Installing a bunch of cameras into their rental cars is not going to be cheap, do they honestly think anyone is going to buy the laughably obvious lie of ‘We have no plans to turn these on, we just wanted to spend a bunch of money in case we ever decide to do so’?

They would not be going through the hassle of buying and installing a bunch of cameras in their rental cars unless they were already planning on turning them on at some point in the likely near future, despite their claims to the contrary.

Anonymous Coward says:

Re: Lies, damn lies, and PR statements

They would not be going through the hassle of buying and installing a bunch of cameras in their rental cars unless they were already planning on turning them on at some point in the likely near future, despite their claims to the contrary.

They forgot to find out how much the wireless providers would charge them to enable the cameras before they installed them.

Anonymous Coward says:

Re: Re: Lies, damn lies, and PR statements

Only $30 for the Photo Anywhere plan for up to 100 photos, after which it’s only $1 a photo, or you could go with the $60 More Video plan for up to 6 hours of video, after which it’s only $1 a minute!
Price and participation may very, terms are subject to change, see you’re dealer and wireless provider for more details.

Anonymous Coward says:

Re: Lies, damn lies, and PR statements

One Guy, how did you get to be so cynical? Corporations regularly spend money on things for no particular reason. Don’t believe me? Go into your boss’s office tomorrow and ask for $6 million to spend on something with no particular purpose or prospect of return. I’m sure you’ll get a budget on the spot.

Let me know if I’m wrong.

Anonymous Coward says:

“Last time I checked US Code at least one person had to consent to such recording. (No, that does NOT apply to video, only audio.) In some states ALL parties must consent”

It’s bound to be in the fine print. If nothing else under ‘monitoring’ as everyone knows by now that they are monitoring vehicle performance so it’s not a stretch to interpret that consent as also covering audio monitoring (devil’s advocate). After all there may be some valid purposes eg leave vehicle at night in motel parking lot, loud sound of glass breaking = alert the police. Everyone did read all the agreement didn’t they. Every single time.

Anonymous Coward says:

Re: Re:

“Monitoring” might hold up in one-party consent states when they argue that the renter is the consenter. However, how well would it hold up in all-party consent states when the renter gives a ride to a friend/colleague, the passenger never sees the fine print, and the renter fails to mention it (probably because despite his fine print consent, he has no idea it’s there)? This could happen pretty regularly for corporate events. Everybody flies in, rents local vehicles, then carpools to lunch.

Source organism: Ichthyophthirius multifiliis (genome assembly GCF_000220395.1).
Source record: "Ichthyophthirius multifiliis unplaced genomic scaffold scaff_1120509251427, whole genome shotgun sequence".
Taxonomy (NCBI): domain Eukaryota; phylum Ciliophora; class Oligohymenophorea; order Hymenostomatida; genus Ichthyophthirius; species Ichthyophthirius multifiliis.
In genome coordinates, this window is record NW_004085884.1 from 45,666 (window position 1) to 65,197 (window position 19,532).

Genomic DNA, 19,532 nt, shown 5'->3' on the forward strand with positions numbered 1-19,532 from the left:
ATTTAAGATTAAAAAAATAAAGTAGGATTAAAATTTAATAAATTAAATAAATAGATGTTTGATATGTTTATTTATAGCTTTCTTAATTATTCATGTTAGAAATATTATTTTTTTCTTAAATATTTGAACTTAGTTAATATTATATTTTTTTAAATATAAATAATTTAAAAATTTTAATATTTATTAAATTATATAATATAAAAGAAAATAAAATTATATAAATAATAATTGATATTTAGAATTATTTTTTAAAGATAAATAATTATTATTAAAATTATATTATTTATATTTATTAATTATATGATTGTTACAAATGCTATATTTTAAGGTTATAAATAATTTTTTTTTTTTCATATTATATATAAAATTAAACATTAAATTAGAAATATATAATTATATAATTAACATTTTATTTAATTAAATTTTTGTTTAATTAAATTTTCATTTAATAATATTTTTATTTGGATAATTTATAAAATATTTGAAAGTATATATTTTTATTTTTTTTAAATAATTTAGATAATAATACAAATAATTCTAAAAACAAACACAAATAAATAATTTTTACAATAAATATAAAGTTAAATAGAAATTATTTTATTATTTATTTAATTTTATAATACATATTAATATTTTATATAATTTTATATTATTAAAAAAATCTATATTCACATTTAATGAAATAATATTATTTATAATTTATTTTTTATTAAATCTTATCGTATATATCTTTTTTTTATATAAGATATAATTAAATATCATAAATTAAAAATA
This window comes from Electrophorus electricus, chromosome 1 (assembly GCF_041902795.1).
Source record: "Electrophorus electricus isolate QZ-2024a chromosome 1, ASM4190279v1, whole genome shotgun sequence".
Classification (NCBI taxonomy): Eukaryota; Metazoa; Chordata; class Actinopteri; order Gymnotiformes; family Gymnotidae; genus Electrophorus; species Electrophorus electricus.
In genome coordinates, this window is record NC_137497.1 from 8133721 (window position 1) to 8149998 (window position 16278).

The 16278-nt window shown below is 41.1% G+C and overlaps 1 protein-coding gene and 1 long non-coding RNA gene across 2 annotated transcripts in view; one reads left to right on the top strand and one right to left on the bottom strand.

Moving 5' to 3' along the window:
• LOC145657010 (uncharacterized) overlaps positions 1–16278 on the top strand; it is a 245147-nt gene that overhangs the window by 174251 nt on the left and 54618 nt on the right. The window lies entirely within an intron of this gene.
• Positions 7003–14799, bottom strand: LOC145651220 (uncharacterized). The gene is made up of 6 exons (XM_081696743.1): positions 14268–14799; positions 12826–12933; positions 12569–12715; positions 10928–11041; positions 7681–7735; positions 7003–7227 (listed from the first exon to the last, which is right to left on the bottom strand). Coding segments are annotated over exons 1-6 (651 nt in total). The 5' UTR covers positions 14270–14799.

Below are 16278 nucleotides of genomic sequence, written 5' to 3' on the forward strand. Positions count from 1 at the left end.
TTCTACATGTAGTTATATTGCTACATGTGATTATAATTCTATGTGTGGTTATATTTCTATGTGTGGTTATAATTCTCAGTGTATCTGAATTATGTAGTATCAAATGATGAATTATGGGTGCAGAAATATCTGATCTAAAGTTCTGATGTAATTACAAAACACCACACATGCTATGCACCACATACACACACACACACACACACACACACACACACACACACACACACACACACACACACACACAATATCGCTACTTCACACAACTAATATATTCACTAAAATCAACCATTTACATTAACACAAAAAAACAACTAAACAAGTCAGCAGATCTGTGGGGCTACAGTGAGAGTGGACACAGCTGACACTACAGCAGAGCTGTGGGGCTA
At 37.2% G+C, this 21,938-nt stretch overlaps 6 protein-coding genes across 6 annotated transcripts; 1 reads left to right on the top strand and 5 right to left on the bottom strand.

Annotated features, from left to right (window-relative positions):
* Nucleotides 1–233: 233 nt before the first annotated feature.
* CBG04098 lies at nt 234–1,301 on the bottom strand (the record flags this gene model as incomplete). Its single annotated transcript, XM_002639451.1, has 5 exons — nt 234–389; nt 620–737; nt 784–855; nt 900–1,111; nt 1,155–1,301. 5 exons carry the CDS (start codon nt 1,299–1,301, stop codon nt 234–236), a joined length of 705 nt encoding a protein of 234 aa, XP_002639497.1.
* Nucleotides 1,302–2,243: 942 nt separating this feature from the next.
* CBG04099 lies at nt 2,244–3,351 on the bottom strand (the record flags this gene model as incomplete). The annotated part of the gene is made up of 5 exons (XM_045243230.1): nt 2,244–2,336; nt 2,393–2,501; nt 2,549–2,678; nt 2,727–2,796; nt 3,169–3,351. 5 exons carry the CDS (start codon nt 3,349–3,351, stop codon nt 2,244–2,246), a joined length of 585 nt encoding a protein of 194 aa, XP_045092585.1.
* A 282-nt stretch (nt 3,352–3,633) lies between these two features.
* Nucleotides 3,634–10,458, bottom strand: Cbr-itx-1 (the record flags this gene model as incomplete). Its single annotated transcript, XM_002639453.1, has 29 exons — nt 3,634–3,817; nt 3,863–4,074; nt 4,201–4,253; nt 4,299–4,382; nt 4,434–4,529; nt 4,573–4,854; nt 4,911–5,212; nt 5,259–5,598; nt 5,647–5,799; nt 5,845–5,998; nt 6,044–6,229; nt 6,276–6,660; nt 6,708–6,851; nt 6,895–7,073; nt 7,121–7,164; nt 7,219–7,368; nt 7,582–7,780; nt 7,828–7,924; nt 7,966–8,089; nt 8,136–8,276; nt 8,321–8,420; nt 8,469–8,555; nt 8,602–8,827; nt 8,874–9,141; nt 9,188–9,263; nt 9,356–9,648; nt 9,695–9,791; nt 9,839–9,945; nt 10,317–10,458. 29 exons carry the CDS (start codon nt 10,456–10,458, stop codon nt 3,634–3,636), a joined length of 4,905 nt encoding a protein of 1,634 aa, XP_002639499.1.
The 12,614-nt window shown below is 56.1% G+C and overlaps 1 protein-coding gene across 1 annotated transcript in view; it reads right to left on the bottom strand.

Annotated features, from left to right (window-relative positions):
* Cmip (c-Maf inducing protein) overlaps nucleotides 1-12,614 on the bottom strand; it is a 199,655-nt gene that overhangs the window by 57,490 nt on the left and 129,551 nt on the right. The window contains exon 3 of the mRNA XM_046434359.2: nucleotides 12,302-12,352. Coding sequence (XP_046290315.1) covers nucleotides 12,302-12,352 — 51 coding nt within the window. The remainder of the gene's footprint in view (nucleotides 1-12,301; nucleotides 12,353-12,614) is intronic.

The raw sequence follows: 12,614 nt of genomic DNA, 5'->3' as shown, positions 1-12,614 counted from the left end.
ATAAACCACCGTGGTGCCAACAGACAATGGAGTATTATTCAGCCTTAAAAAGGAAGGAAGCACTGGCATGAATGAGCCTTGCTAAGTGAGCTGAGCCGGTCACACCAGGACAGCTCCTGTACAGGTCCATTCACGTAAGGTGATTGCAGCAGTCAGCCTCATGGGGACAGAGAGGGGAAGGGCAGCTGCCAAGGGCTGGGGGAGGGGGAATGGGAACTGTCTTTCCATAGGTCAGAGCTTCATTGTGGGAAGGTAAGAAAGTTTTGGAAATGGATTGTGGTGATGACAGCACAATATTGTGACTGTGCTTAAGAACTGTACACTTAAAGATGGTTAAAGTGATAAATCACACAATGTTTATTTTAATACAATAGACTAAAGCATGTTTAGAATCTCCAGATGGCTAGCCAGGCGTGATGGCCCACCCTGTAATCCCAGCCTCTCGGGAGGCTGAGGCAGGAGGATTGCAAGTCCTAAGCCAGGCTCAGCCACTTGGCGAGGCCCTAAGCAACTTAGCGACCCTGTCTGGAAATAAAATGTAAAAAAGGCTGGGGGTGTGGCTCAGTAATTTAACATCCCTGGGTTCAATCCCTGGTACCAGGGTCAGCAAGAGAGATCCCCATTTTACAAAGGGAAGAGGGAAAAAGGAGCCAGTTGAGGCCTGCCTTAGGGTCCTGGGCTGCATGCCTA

Anonymous Coward says:

It appears they use mobile internet for the camera. If I ever get a rental car from Hertz, I will have to make sure I have a cell phone jammer to prevent the camera from sending back any video. Just jam its mobile interet, so it cannot send anything back.

I could see the jammer companies getting a lot more business.

Anonymous Coward says:

No current plans

This is standard practice with surveillance equipment. Get the subjects used to it, then when it’s turned on or capabilities are increased there’s less resistance to it. This is not always done for malicious reasons, but is rather the nature of changing technology.

Just think of how widespread public surveillance cameras are now. Initially the technology was poor. Resolution was low, storage was expensive, analysis took much human effort. Now, resolution is extremely high, storage costs are negligible, and artificial intelligence replaces much of the human intelligence needs.

So what do we have? Public spaces that look more or less outwardly similar to the previous decade or two, but with drastically enhanced capabilities. Does the feed of that camera down your street report to a networked database? Who has access to it? How long is it stored?

The scary part is we will likely not realize when facial recognition and ALPR capabilities become standard because there is no physical change to notice.

yankinwaoz (profile) says:

Sorry. It is not clear to me where the camera is going to be pointed. At the driver? Or forward like all those awesome Russian dashcams?

If forward, like the Russian dashcams, then that actually makes sense. They can use it after an accident to determine who is at fault. You are renting THEIR car. They should have the right to see how you drive it.

If it is recording the driver and passengers, then yea, that is problematic.

Anonymous Coward says:

Hertz’s claim that “We do not have adequate bandwidth capabilities to the car to support streaming video” is a red herring. It takes extremely little bandwidth to upload photographs — or even to stream low-resolution video. Even in the days of early dialup modems (a fraction of the speed of 56K), there were people setting up auto-uploading of low-resolution photographs once or twice a minute.

People can show their disapproval by boycotting Hertz. That’s what I did when taxis first started installing cameras — just walk out upon seeing one. But that particular form of protest is not possible anymore, as all taxis have cameras now.

It’s the same with McDonalds and other fast-food restaurants blanketing the dining areas with hidden cameras (those grey fist-sized hemispheres attached all over the ceiling.

Cameras are now everywhere. About the only place that *still* does not have any cameras is in the bathrooms, but who knows for how much longer.

security alarm system in chennai-esync (user link) says:

E-sync security dealing security alarm systems chennai and burglar alarm system manufacturers, dealers, distributors and suppliers.

E-sync security dealing security alarm systems chennai and burglar alarm system manufacturers, dealers, distributors and suppliers.http://esyncsecurity.com/ we give wide range of Fire & Burglar Alarm, Our mission is to provide complete, effective, comprehensive security alarm system solutions to our clients at lowest cost chennai.To know security alarm systems chennai call us@ 7299004295.

JETOTO (user link) says:

Car Rental Safety or Customer Privacy?

Car rental firms are studying on projects to develop their safety precautions and that’s not abnormal, because car rental process is very complicated and risky. But, what about costomer privacy and rights and legal aspect of this video camera? If they can guarantee the protection of privacy, I personally welcome this innovation for the car rental community in Turkey.

Add Your Comment

Your email address will not be published. Required fields are marked *

Have a Techdirt Account? Sign in now. Want one? Register here

Comment Options:

Make this the or (get credits or sign in to see balance) what's this?

What's this?

Techdirt community members with Techdirt Credits can spotlight a comment as either the "First Word" or "Last Word" on a particular comment thread. Credits can be purchased at the Techdirt Insider Shop »

Follow Techdirt

Techdirt Daily Newsletter

Techdirt Deals
Techdirt Insider Discord
The latest chatter on the Techdirt Insider Discord channel...
Loading...